Richard Johnson: Second chances define success

What is success?

For Richard Johnson, the answer is simple: good health, being able to watch his kids grow up…and just being able to give his 12-year-old son a $20 allowance every two weeks.

That hasn't always been easy for Richard.  He would admit that he's made some bad choices in his life. Some of those choices landed him in jail for a short time. Then for several years after that he worked as a day laborer, as a dishwasher -a job here, a job there-sometimes on welfare. It got to a point where he began to feel unemployable.

"I was feeling like no one was going to hire me. I've got a record, you know," Richard explained. "Kind of feeling hopeless, like 'Woe is me.'"

When he heard about an Oregon Department of Human Services job program, he made a commitment to himself: Try it for 30 days. And he did. He showed up at DHS offices promptly at 8 and accompanied staff to different sites around the city, volunteering his time in order to get job training, most often it was at a non-profit organization. One of those stops was at The ReStore. After a 5-hour shift, DHS staff evaluated his work and instructed him on proper work practices. After the 30 days were up, Richard stayed with it for a few more weeks. He stayed until DHS staff said training was over and it was time to go work.

Newly enrolled in the DHS JOBS Plus program, Richard began working part time as a ReStore donation pickup driver's assistant. Then after several months a permanent spot opened up at The ReStore and Richard moved into the pickup driver position.

"One of the biggest payoffs for me is when I bring something back to the store, and there are customers out on the dock asking me 'How much is that?' Or I drop [a donation] off [at a store] and I come back from another load and I see a sold sign on something I just brought in. That is a very grateful feeling because in my opinion Habitat for Humanity isn't just building homes, they're changing lives."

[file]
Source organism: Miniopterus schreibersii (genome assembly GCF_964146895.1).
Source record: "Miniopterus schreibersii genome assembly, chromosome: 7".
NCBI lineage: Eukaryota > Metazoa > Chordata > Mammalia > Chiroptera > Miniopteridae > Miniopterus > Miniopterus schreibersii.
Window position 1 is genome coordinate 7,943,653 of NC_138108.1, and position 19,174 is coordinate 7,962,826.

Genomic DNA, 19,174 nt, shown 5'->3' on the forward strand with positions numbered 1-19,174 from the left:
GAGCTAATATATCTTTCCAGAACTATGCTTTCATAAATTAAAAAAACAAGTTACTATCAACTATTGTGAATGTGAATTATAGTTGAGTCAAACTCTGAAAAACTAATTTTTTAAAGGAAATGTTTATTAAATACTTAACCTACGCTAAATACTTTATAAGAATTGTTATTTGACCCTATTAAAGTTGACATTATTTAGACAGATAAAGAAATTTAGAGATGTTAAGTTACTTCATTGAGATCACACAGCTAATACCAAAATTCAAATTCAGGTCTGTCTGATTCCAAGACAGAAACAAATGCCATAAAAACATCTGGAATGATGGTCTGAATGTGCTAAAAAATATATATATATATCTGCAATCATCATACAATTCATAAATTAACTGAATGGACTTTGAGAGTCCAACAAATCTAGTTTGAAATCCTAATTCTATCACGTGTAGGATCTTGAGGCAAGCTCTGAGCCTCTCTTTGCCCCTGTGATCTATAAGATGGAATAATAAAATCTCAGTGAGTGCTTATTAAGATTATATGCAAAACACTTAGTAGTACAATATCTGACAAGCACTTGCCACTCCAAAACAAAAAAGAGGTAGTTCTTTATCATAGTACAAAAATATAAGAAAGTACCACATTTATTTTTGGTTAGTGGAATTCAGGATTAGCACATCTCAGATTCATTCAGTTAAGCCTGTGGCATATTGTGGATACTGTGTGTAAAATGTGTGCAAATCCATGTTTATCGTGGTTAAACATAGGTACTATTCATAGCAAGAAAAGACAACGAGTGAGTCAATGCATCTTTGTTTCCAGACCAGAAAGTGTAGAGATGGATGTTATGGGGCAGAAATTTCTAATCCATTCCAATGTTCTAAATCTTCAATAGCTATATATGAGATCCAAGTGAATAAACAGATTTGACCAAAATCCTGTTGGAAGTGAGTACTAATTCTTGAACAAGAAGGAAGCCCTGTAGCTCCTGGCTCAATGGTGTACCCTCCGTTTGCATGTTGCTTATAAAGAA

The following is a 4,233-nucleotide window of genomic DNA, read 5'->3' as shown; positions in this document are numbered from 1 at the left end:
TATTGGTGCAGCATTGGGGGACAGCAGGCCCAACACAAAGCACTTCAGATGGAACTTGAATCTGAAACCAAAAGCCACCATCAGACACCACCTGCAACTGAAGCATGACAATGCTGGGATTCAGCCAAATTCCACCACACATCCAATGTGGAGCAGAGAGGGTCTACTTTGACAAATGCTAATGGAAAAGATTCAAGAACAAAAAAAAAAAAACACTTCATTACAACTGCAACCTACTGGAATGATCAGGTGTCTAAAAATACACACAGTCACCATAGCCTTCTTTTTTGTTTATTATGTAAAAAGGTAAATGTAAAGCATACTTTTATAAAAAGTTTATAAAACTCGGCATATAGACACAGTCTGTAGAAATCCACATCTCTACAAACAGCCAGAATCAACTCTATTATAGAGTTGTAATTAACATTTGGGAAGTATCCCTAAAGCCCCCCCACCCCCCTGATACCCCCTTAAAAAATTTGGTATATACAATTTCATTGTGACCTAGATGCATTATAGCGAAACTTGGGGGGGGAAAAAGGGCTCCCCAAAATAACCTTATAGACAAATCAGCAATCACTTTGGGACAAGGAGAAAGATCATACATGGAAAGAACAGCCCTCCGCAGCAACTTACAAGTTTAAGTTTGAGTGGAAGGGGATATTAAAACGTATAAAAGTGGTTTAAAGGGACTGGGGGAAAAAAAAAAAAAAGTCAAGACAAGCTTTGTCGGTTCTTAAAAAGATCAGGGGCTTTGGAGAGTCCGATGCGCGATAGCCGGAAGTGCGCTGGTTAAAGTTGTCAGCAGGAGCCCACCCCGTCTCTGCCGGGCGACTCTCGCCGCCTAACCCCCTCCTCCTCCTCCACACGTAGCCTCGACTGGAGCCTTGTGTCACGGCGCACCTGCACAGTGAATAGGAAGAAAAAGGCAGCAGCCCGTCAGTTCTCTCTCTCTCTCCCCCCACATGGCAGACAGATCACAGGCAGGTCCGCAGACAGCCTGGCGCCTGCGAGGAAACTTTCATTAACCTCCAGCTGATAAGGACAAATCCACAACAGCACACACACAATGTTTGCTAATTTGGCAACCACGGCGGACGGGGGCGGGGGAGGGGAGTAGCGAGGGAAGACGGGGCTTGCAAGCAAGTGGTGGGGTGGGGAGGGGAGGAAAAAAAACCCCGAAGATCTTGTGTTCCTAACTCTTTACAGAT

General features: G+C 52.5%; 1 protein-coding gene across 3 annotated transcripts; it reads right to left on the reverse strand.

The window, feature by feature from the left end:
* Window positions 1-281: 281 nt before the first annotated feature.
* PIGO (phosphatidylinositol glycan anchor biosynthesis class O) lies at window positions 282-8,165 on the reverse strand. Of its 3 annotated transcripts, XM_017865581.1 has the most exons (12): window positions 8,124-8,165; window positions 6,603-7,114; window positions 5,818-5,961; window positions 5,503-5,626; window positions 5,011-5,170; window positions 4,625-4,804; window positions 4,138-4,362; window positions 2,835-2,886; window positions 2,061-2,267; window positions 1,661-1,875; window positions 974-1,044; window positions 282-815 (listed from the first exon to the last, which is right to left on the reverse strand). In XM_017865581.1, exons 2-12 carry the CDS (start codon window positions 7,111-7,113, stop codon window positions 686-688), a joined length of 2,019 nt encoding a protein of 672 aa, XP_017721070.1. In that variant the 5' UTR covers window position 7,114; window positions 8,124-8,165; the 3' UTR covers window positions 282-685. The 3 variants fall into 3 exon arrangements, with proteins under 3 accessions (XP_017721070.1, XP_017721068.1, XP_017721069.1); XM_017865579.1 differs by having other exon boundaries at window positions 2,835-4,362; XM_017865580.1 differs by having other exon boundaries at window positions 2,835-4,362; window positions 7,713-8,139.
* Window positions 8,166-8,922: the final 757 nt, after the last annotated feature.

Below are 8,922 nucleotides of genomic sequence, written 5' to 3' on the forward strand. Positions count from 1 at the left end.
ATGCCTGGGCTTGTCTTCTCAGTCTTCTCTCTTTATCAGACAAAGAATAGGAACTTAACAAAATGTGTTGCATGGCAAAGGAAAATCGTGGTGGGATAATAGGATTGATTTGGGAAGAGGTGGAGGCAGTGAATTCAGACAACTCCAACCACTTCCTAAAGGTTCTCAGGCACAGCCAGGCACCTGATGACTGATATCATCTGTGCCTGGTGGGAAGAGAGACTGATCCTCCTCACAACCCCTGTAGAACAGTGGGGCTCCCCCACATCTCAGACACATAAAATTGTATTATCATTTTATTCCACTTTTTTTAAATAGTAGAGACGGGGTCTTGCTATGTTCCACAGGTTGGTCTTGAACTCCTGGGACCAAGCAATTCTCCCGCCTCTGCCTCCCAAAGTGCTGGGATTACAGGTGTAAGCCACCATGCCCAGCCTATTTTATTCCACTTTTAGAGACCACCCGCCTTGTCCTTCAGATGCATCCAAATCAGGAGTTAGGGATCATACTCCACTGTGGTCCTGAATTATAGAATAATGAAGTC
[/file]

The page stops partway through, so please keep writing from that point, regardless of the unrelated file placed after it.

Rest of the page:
In his own life, Richard says he hasn't always been the model father.

"I always used myself as an example not to follow," Richard recalls. "Dad messed up. You can do better."

Now he's glad his kids see him getting up and going to work.

"Life is just different," Richard says. "I feel really lucky. Fortunate. And at times I feel extremely blessed. That's why I like this job."

Now that he has a regular job, Richard can afford to give his son that allowance. He was also able to send him to summer basketball camp. It's the little things, Richard says.

When he's not at work, Richard is often hanging out with his kids, playing tennis with his 24-year-old daughter (his father taught Richard to play, and he taught his daughter), playing basketball with his son, or keeping tabs on his favorite sports teams: the Oakland Raiders, Portland Trail Blazers…and Serena Williams.

Richard Johnson’s successes have been noted. Recently Atlantic Monthly interviewed him about his experience with the JOBS Plus program, and DHS recorded his remarks for a job training video.

"I'm not shooting for the world," Richard says. "I know it's going to get bigger and better, but right now I'm content with my success."

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Richard's tips for new job seekers:

  1. Show up on time
  2. Have a good attitude
  3. Be ready to work

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